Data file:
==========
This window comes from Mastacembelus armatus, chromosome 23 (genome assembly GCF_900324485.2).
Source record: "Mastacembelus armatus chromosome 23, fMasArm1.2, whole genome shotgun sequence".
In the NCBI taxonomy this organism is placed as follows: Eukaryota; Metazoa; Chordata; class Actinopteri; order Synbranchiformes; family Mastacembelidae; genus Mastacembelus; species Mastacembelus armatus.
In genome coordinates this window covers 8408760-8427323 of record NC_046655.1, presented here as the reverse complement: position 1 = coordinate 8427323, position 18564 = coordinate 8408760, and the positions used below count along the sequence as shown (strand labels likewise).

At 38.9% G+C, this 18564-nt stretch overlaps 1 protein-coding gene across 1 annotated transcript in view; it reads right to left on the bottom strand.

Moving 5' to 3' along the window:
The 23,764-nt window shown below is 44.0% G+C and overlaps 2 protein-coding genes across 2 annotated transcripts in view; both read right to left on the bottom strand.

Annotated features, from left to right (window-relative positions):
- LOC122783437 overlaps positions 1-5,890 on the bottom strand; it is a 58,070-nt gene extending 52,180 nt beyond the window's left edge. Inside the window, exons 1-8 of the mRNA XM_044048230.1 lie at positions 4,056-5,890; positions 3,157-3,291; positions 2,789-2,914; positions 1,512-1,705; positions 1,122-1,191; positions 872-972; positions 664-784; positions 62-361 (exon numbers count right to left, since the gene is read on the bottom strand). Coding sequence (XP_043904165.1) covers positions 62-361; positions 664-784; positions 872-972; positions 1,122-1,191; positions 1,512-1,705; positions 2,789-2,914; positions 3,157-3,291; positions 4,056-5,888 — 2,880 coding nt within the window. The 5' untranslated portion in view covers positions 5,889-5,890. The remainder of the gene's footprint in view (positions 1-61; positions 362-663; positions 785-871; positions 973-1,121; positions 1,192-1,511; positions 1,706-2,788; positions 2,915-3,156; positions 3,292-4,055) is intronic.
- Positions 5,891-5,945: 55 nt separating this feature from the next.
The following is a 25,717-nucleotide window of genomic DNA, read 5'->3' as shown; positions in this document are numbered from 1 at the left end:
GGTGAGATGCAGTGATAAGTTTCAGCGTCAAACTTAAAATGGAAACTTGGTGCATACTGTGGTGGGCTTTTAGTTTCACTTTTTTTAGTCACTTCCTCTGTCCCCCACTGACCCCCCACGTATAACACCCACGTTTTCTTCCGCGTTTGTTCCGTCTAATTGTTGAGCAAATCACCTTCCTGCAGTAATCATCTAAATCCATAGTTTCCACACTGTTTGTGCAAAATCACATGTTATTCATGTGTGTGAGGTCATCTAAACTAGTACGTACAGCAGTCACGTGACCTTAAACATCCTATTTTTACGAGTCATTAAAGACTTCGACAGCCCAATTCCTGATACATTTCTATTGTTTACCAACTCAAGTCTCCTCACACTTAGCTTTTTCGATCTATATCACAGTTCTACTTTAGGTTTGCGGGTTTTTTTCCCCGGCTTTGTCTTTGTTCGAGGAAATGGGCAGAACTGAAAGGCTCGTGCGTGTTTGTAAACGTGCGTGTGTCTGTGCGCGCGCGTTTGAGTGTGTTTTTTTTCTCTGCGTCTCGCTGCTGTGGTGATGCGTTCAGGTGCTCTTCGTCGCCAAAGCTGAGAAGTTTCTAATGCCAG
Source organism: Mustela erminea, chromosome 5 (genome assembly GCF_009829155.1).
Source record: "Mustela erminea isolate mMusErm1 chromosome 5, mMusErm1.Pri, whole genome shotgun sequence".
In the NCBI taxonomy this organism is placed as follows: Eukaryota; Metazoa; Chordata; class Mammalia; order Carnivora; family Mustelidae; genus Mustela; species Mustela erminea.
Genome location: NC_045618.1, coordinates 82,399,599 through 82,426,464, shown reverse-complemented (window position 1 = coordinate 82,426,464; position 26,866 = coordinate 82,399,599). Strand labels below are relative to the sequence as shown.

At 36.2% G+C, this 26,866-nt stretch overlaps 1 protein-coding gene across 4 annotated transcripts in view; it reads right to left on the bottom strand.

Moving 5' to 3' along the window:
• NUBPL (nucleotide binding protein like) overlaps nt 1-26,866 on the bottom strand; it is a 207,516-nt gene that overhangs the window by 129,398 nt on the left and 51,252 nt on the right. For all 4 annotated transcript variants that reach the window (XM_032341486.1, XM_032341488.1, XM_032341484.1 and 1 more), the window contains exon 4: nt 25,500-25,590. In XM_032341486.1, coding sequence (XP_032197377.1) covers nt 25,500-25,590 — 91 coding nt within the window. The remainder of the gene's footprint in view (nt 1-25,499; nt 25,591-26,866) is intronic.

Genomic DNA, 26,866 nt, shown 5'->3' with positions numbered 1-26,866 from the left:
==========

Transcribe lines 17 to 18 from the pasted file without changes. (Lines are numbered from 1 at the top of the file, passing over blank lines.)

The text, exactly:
At 36.2% G+C, this 26,866-nt stretch overlaps 1 protein-coding gene across 4 annotated transcripts in view; it reads right to left on the bottom strand.

Moving 5' to 3' along the window: